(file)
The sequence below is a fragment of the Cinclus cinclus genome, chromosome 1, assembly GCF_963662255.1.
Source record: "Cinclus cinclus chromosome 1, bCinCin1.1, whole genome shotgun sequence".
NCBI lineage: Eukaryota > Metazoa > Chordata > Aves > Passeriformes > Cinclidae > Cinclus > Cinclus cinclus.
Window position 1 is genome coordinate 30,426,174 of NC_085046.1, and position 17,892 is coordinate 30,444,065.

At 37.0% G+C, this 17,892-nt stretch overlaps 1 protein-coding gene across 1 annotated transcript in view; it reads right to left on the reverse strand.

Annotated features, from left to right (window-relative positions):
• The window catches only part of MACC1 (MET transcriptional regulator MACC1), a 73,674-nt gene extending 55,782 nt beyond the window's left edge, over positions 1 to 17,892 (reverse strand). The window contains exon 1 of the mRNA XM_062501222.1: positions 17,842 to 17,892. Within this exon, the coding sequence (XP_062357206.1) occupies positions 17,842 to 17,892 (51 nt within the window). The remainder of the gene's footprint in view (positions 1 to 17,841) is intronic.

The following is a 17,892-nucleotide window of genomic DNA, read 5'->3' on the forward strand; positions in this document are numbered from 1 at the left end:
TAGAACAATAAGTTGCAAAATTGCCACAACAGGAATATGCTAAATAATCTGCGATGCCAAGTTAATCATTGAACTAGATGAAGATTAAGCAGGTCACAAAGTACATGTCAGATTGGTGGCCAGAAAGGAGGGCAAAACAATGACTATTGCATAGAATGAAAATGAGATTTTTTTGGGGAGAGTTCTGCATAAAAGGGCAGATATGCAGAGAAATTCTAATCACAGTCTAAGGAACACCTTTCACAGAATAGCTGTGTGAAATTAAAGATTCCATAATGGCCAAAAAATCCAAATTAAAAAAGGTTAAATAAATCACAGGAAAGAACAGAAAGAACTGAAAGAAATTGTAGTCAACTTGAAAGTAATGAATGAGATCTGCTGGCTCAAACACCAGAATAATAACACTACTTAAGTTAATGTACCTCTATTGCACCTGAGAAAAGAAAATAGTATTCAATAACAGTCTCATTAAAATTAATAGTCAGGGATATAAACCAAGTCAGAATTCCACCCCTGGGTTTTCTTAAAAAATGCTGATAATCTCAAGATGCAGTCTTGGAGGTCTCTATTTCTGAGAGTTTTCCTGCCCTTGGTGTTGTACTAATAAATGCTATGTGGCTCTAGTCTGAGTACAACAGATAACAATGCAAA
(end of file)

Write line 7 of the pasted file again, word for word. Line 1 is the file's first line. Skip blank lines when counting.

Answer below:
• The window catches only part of MACC1 (MET transcriptional regulator MACC1), a 73,674-nt gene extending 55,782 nt beyond the window's left edge, over positions 1 to 17,892 (reverse strand). The window contains exon 1 of the mRNA XM_062501222.1: positions 17,842 to 17,892. Within this exon, the coding sequence (XP_062357206.1) occupies positions 17,842 to 17,892 (51 nt within the window). The remainder of the gene's footprint in view (positions 1 to 17,841) is intronic.